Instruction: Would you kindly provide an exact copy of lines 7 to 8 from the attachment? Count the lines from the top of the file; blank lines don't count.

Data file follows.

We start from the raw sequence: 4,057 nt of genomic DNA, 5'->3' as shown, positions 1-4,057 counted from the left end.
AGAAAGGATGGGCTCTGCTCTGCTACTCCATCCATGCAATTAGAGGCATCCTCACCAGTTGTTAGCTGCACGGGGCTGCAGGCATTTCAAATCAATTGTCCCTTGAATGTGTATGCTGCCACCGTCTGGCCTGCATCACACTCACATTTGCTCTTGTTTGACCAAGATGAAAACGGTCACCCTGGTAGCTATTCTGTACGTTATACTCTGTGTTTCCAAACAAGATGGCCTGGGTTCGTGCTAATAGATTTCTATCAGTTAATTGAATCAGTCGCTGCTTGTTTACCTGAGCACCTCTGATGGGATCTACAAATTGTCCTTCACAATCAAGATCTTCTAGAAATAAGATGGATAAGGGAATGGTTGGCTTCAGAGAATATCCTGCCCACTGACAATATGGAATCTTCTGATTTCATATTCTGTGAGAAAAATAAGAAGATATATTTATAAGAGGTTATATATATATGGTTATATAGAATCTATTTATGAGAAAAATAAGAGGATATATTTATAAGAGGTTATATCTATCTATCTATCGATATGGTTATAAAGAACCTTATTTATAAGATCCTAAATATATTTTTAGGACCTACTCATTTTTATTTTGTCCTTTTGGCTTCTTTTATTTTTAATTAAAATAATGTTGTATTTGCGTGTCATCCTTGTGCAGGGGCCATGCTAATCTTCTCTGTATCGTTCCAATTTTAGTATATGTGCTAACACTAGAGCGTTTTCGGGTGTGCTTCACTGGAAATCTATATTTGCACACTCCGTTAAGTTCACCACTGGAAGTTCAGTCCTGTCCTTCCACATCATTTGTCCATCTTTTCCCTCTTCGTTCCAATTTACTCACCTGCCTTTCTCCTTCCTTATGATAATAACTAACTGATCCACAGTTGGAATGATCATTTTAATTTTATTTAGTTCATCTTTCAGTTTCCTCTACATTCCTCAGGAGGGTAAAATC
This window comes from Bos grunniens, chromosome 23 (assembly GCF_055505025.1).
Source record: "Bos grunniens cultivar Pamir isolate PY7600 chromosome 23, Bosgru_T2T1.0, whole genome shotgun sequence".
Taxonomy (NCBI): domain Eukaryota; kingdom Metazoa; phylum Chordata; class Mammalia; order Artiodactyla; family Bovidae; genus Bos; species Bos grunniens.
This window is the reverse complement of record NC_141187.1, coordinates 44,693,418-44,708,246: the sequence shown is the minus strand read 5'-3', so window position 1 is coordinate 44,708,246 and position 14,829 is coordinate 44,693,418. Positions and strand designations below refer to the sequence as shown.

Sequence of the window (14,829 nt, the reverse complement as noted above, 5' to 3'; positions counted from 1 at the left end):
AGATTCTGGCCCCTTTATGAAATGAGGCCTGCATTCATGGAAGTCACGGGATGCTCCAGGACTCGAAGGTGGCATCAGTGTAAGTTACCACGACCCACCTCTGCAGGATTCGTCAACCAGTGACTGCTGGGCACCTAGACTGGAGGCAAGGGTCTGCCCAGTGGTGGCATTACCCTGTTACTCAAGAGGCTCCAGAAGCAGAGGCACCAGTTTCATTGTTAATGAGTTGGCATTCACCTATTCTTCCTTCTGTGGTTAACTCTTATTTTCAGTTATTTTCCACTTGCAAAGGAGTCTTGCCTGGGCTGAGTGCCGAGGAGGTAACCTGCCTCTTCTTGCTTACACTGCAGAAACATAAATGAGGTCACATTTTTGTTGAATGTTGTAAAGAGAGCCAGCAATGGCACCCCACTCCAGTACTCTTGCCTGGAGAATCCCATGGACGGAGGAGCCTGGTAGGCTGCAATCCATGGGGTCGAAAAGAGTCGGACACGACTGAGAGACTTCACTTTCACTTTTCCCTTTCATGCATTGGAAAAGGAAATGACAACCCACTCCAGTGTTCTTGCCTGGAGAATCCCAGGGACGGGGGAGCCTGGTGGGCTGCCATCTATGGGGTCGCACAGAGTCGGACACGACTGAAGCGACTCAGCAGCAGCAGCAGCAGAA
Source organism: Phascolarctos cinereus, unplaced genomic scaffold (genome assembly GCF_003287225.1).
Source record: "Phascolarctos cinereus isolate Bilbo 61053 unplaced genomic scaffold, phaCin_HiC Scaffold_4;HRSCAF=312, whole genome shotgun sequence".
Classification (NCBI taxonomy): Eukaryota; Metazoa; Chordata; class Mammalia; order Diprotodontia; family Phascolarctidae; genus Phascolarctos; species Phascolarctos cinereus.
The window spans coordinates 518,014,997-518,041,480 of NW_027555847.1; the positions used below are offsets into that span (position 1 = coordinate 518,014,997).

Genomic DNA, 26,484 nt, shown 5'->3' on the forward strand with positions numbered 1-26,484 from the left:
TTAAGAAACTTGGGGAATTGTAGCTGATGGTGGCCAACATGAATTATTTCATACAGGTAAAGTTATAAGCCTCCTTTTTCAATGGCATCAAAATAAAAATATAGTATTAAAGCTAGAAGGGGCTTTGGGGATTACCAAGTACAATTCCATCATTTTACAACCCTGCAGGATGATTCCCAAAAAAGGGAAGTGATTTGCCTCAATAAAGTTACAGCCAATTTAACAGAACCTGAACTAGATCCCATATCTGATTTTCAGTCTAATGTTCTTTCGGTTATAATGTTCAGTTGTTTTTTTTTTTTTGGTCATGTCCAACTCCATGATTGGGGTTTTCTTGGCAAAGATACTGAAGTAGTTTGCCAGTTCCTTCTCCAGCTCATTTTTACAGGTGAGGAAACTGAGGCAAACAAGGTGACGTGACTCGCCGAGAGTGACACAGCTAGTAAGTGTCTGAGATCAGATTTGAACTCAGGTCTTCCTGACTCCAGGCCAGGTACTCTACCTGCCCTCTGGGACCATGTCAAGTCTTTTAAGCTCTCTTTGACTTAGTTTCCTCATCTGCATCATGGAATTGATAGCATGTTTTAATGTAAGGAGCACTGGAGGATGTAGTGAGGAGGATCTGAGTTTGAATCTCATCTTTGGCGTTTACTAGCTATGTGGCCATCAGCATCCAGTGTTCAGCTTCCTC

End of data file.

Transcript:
Sequence of the window (14,829 nt, the reverse complement as noted above, 5' to 3'; positions counted from 1 at the left end):
AGATTCTGGCCCCTTTATGAAATGAGGCCTGCATTCATGGAAGTCACGGGATGCTCCAGGACTCGAAGGTGGCATCAGTGTAAGTTACCACGACCCACCTCTGCAGGATTCGTCAACCAGTGACTGCTGGGCACCTAGACTGGAGGCAAGGGTCTGCCCAGTGGTGGCATTACCCTGTTACTCAAGAGGCTCCAGAAGCAGAGGCACCAGTTTCATTGTTAATGAGTTGGCATTCACCTATTCTTCCTTCTGTGGTTAACTCTTATTTTCAGTTATTTTCCACTTGCAAAGGAGTCTTGCCTGGGCTGAGTGCCGAGGAGGTAACCTGCCTCTTCTTGCTTACACTGCAGAAACATAAATGAGGTCACATTTTTGTTGAATGTTGTAAAGAGAGCCAGCAATGGCACCCCACTCCAGTACTCTTGCCTGGAGAATCCCATGGACGGAGGAGCCTGGTAGGCTGCAATCCATGGGGTCGAAAAGAGTCGGACACGACTGAGAGACTTCACTTTCACTTTTCCCTTTCATGCATTGGAAAAGGAAATGACAACCCACTCCAGTGTTCTTGCCTGGAGAATCCCAGGGACGGGGGAGCCTGGTGGGCTGCCATCTATGGGGTCGCACAGAGTCGGACACGACTGAAGCGACTCAGCAGCAGCAGCAGCAGAA